Mariners unable to surmount late rallies
Seattle allows lead to slip away in extra-inning matchup
TORONTO -- Ichiro Suzuki has spent the past 7 1/2 seasons in the Major Leagues making highlight-reel catches look easy.
The seven-time Gold Glove winner is one of the best defensive players in the game, and he has made a habit out of saving runs for Seattle's pitching staff.
On Friday night, though, for the first time in recent memory, Ichiro was unable to come up with the timely catch -- and it ended up costing his team the game.
With the bases loaded in the top of the 10th inning, Seattle's star outfielder had a scorching line drive bounce off the top of his glove, sending the Mariners to their sixth straight loss.
"It's a tough play," Seattle manager Jim Riggleman said after his team dropped the opener of a three-game set to the Blue Jays, 5-4. "If it's a fly ball, you're on it, but when it's a line drive with top spin, it's a tougher play. He gave it everything he had. He just didn't catch it."
After outfielder Jeremy Reed hit an RBI single in the top of the 10th inning, the Mariners headed into the bottom of the frame clinging to a one-run lead. Right-hander Mark Lowe -- the only man left in the Seattle bullpen after the team had used six relievers -- was called on to record his second save of the season.
After allowing the first two batters he faced to reach base, Lowe retired Toronto's Scott Rolen and Adam Lind to put Seattle one out away from its fourth victory in 15 games. But just when things started looking good for the Mariners, everything came crashing down in a blink of an eye.
Lowe walked former Mariner Brad Wilkerson to load the bases and put the winning run on second base for Joe Inglett. Despite entering the game with just 13 extra-base hits this season, the Blue Jays' leadoff man turned on the first pitch he saw from Lowe and lined a shot into deep right field.
Ichiro quickly moved back towards the warning track, but when he jumped to make the catch, the ball ricocheted off his glove and dropped to the ground. Two runs scored and, for the second consecutive game, the Mariners found themselves on the losing end of a dramatic extra-innings affair.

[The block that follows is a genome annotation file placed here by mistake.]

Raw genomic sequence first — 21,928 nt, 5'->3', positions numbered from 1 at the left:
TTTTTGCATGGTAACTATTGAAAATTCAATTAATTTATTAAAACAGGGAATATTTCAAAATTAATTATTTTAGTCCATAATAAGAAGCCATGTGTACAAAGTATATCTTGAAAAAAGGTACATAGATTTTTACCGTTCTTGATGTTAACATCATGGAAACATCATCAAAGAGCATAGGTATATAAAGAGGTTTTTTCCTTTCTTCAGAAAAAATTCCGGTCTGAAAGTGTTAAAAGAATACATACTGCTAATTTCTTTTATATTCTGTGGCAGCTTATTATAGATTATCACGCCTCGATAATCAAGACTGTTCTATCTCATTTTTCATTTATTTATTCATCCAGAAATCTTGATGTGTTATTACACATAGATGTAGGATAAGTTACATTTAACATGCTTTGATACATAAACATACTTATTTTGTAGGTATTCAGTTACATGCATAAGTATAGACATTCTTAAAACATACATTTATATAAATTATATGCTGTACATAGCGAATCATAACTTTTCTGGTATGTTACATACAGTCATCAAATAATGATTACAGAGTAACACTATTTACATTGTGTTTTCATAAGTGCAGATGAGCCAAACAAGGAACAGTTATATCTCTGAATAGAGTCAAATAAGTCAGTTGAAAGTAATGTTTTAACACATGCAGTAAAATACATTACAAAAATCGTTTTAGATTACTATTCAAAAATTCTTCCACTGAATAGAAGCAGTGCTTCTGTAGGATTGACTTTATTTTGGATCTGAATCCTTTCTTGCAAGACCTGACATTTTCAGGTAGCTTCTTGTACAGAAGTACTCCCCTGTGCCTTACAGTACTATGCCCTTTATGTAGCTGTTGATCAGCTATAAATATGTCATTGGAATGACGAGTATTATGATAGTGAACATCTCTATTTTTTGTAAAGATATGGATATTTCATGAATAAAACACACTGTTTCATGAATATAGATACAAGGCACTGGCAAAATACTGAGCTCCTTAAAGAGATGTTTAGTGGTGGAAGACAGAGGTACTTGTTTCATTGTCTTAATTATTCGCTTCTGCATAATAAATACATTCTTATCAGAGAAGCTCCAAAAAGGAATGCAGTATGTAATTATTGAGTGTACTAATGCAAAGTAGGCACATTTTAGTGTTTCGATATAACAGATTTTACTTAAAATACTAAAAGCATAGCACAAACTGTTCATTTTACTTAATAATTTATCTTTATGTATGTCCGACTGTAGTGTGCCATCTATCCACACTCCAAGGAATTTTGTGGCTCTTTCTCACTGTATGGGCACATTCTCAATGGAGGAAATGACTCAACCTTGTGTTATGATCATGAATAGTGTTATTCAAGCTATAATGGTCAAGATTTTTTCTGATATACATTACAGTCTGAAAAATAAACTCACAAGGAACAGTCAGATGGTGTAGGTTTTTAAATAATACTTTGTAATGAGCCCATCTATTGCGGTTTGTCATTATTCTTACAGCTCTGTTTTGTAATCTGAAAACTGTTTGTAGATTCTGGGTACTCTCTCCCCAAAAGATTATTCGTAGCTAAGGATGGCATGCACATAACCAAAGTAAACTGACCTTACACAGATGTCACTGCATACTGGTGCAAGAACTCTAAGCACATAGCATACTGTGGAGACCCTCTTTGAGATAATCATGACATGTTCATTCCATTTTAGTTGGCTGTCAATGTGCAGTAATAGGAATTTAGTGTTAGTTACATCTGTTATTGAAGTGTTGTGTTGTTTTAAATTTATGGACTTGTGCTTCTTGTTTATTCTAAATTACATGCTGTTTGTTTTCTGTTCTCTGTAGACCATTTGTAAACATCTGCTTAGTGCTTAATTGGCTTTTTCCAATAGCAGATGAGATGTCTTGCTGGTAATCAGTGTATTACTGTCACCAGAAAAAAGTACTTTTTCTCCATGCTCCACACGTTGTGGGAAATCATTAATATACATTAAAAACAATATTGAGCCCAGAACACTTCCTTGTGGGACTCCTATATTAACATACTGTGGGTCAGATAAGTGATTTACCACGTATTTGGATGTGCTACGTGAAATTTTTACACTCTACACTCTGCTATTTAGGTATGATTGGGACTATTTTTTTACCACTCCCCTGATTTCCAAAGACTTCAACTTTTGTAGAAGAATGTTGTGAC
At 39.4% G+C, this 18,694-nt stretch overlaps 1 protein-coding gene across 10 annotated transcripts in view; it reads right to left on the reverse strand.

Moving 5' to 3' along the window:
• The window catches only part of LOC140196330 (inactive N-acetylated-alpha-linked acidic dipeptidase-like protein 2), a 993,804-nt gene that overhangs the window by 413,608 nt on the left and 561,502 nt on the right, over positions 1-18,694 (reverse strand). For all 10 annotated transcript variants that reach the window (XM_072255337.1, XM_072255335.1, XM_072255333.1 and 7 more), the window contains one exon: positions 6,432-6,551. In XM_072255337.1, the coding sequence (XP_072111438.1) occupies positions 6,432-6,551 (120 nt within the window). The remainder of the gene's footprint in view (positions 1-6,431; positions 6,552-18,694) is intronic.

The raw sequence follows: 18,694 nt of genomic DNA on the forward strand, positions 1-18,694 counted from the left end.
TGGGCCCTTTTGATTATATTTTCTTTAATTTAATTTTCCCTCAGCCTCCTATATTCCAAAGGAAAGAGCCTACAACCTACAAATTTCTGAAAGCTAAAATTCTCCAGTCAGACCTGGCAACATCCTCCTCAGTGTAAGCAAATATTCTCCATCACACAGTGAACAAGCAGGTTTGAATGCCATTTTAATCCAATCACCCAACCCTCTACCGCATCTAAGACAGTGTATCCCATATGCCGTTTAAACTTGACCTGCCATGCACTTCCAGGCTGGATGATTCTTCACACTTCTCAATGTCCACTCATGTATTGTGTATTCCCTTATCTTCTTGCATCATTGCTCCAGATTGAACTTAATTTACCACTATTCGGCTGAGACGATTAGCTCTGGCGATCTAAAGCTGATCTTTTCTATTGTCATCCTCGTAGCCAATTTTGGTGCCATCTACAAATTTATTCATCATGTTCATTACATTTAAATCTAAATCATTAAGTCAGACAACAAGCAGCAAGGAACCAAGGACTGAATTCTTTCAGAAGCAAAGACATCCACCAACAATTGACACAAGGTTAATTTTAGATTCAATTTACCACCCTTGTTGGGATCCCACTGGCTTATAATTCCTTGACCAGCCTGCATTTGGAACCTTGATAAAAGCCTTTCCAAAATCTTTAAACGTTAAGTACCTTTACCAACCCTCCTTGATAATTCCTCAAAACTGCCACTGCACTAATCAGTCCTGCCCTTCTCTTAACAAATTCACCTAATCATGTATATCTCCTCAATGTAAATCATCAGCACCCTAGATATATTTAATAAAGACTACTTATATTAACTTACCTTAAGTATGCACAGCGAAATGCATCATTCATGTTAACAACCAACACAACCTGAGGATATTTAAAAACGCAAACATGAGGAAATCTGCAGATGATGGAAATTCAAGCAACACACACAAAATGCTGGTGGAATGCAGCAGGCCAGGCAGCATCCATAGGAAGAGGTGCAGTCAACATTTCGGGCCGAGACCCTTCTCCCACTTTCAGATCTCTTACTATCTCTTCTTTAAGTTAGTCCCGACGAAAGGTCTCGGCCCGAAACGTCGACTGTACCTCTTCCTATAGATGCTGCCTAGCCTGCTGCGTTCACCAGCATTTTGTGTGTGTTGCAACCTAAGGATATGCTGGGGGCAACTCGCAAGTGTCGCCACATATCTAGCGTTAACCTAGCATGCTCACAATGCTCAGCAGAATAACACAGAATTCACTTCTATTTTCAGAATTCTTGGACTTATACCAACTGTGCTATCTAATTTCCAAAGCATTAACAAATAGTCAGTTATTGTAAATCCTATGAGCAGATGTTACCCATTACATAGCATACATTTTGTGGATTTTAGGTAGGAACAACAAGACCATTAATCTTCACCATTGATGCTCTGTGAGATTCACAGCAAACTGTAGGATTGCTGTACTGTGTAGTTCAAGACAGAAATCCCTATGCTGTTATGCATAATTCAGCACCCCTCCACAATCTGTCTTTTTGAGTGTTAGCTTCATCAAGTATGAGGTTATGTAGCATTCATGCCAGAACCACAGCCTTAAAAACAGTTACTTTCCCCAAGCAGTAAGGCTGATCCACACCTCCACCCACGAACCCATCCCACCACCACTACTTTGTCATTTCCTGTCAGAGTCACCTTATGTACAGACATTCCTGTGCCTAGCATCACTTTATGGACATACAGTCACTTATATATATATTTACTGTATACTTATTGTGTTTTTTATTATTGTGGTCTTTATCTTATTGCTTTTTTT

Afterwards, Ichiro didn't make any excuses, and said through an interpreter that he thought he got a good read on the ball and properly timed his jump.
"I have to catch it because it touched my glove," Ichiro said. "I know the reasons why I made the end result, so inside my mind I've already organized the play and what happened."
The Mariners looked to be in control of the game from the outset. They scored one run in the second and two in the third off RBIs from Adrian Beltre, Jose Lopez and Kenji Johjima.
For a while that looked like all the offense the Mariners were going to need. Starting pitcher Miguel Batista looked solid through his 5 1/3 innings of work. He surrendered just two earned runs on five hits while striking out a pair. One of his few mistakes in the game came in the top of the second, when he surrendered a solo home run to designated hitter Matt Stairs.
Seattle used four relievers to keep a 3-2 lead intact and set the table for J.J. Putz. The burly right-hander, who was making his third appearance since being activated from the 15-day disabled list after a hyperextended right elbow, immediately pitched himself into trouble by allowing a leadoff double to Toronto's Lyle Overbay.
Back-to-back singles off the bats of Rod Barajas and Stairs allowed Overbay to score. Putz was able to get out of the inning without allowing any more runners to score, but the damage had already been done and the game was soon headed for extra innings.
"The first couple of hitters the split [split-finger fastball] was really flat and didn't have any bite on it at all," Putz said of the pitch that did him in. "It's one of those things, when it's not doing it's supposed to, then it's a very ineffective pitch."
With the loss, the Mariners drop to 2-6 this season in extra-inning games and 11-20 in one-run matchups.
Gregor Chisholm is an associate reporter for MLB.com. This story was not subject to the approval of Major League Baseball or its clubs.